Lets not be ignorant about this. They would have a field day producing books, blog posts, and having their readers high-fiving them if it served the atheist cause to turn their “methods” to question such ancient figures and events’ existence – yet they think that historians are only wrong about this one figure. It is online amateur activism parading itself as reasoned scholarship.

    The fact that Jesus is talked about by a dozen pagan references within a hundred years is remarkable. But this is a narrative that is sidelined, and just as illegitimately so as when Christian apologists sideline the evidence of competing traditions within the Gospels, or when creationists try to explain “show me the missing links” Both are reprehensible, and both show complete ignorance of how to properly approach and understand the field. (And by the way a recent find in the Talmud by the leading British expert on it, and also new scholarship Mara bar Serapion do provide evidence that Jesus was talked about during his lifetime, but, well, that can wait for another day).

    • It got through.
      Not yet.

      • Guest

        My comment is still not up, over 10 hours after I posted it, and after others long after me who posted have had theirs approved. While I hope that it will soon be made available, my post does nothing other than lay out historical context with no vitriol or ad hominen. I will leave it to others to interpret what this means we can deduce over Coyne’s (or his moderator?) integrity and desire to examine the facts calmly and without partisan bias.

        Quis custodiet ipsos custodes?

    • Kris Rhodes

      //(And by the way a recent find in the Talmud by the leading British expert on it, and also new scholarship Mara bar Serapion do provide evidence that Jesus was talked about during his lifetime, but, well, that can wait for another day).//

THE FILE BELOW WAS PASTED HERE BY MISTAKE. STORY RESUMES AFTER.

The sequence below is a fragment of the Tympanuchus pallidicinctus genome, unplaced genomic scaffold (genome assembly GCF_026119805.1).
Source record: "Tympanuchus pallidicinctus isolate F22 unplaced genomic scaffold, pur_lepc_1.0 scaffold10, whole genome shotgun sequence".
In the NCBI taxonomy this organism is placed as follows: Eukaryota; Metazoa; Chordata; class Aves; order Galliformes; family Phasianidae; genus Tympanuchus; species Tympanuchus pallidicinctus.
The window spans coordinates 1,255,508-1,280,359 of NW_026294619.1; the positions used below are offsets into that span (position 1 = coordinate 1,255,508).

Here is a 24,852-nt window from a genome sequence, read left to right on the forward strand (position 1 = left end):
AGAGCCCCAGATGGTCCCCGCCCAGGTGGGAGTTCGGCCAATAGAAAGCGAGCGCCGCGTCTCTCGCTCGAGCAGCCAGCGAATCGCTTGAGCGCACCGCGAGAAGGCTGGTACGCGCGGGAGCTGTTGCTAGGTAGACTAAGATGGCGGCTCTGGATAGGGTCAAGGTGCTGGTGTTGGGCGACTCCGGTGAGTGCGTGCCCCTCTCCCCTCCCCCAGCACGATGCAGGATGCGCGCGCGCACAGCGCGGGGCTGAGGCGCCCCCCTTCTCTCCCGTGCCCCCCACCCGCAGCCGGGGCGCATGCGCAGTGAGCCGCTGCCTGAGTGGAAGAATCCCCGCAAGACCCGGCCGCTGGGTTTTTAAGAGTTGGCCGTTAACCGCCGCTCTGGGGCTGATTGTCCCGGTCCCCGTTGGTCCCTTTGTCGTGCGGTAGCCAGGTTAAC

This seems rather earth shattering… can you follow up on this a little?

      • Kris,

        Not earth shattering, because, as with all things to do with the Talmud, dating sources is always an art, But see

        and a video at

        On Mara bar Serapion see the articles from a recent conference at

        and the forthcoming book by Teun Tieleman, a Dutch Classicist.

        • Neko

          Thank you for your comments. I first encountered the text that is the subject of the video above in R. Joseph Hoffmann’s “Jesus Outside the Gospels” and am looking forward to reading the Instone-Brewer paper you linked to.

          Hoffmann notes:

          It should also be stressed that the Talmudic literature is absolutely silent concerning any Roman part in the trial and execution of Ben Stada [Jesus]–a fact difficult to explain in view of the Christian willingness to (partially) exculpate the Jews. The consistency of the Talmud on this point should not be overlooked. So too with the name of the place of execution, Lūd (or Lydda), the method of execution (stoning), and in the last passage, the time: the eve of Passover. (p. 49)

          At no point in his brief treatment does Hoffmann suggest interpolation.

          • Kris Rhodes

            Is Hoffman casting doubt on the view that Jesus was crucified?

          • Neko

            Well, elsewhere in this section Hoffmann remarks that the Gospel stories of Jesus’s trial should be considered no more “inherently” credible than the rabbinical accounts. He speculates that the Gospel versions reflect an uneasy shift between early Christian embarrassment of Jewish responsibility for the execution of Jesus and later embarrassment of Roman culpability. By the way, this book was published in 1984.

            Interestingly, in his reconstruction of the life of Jesus, “Jesus: The Outline,” posted at the New Oxonian a couple of years ago, Hoffmann says only that Jesus was “executed.” But–I have only a superficial acquaintance with these matters, and Hoffmann may well have expressed support for the crucifixion elsewhere.

          • arcseconds

            I’m about a third of the way through the first link, which is pretty interesting, and Instone-Brewer does think there’s interpolation in the text.

            The current text reads: